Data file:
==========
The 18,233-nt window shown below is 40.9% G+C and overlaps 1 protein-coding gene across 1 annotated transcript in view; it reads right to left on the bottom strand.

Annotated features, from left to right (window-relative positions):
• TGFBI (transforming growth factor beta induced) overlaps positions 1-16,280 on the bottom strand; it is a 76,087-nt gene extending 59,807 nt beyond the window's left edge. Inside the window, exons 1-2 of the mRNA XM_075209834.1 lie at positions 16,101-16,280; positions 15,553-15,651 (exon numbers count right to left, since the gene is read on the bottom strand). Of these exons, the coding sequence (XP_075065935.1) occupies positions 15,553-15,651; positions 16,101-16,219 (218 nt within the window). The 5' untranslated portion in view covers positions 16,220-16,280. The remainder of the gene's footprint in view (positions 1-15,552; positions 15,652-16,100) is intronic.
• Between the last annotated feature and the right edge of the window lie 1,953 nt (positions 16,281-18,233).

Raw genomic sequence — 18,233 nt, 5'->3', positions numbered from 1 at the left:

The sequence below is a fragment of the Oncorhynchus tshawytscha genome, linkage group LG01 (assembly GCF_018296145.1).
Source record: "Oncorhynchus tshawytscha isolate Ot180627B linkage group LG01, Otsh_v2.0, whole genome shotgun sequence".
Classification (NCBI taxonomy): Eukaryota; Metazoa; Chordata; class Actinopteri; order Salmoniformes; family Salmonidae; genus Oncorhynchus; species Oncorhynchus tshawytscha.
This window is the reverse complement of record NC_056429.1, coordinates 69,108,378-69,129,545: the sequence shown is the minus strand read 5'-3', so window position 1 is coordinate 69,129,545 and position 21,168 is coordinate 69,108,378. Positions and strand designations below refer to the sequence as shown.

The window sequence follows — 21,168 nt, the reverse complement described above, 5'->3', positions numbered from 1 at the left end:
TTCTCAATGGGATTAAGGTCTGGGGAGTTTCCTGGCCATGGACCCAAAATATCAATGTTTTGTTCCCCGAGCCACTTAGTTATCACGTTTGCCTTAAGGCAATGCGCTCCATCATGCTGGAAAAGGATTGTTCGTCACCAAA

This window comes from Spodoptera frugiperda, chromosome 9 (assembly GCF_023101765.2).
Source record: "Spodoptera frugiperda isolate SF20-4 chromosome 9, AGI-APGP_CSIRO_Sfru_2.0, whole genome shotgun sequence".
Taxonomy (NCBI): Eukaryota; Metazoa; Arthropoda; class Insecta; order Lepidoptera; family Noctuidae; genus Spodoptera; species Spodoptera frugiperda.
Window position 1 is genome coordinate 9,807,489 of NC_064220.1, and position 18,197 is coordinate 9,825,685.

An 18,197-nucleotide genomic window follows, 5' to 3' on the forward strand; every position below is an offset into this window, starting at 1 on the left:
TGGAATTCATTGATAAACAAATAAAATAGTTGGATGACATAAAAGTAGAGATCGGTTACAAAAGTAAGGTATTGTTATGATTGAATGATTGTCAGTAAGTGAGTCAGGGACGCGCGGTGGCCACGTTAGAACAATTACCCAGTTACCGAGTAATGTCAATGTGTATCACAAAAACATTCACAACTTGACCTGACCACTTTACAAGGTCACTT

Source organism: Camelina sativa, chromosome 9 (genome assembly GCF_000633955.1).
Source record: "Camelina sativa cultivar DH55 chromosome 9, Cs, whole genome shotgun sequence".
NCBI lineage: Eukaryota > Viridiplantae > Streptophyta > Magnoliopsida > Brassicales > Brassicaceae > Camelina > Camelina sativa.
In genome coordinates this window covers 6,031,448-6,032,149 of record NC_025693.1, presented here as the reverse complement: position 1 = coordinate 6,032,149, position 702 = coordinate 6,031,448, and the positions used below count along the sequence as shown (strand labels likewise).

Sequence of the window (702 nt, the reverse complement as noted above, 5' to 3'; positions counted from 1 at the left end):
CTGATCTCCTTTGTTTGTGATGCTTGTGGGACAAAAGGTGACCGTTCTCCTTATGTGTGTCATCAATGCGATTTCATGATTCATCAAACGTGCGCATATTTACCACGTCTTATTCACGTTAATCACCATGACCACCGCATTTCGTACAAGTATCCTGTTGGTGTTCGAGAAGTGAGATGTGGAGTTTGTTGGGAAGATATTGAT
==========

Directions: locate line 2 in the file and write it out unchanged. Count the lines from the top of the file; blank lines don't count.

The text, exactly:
Annotated features, from left to right (window-relative positions):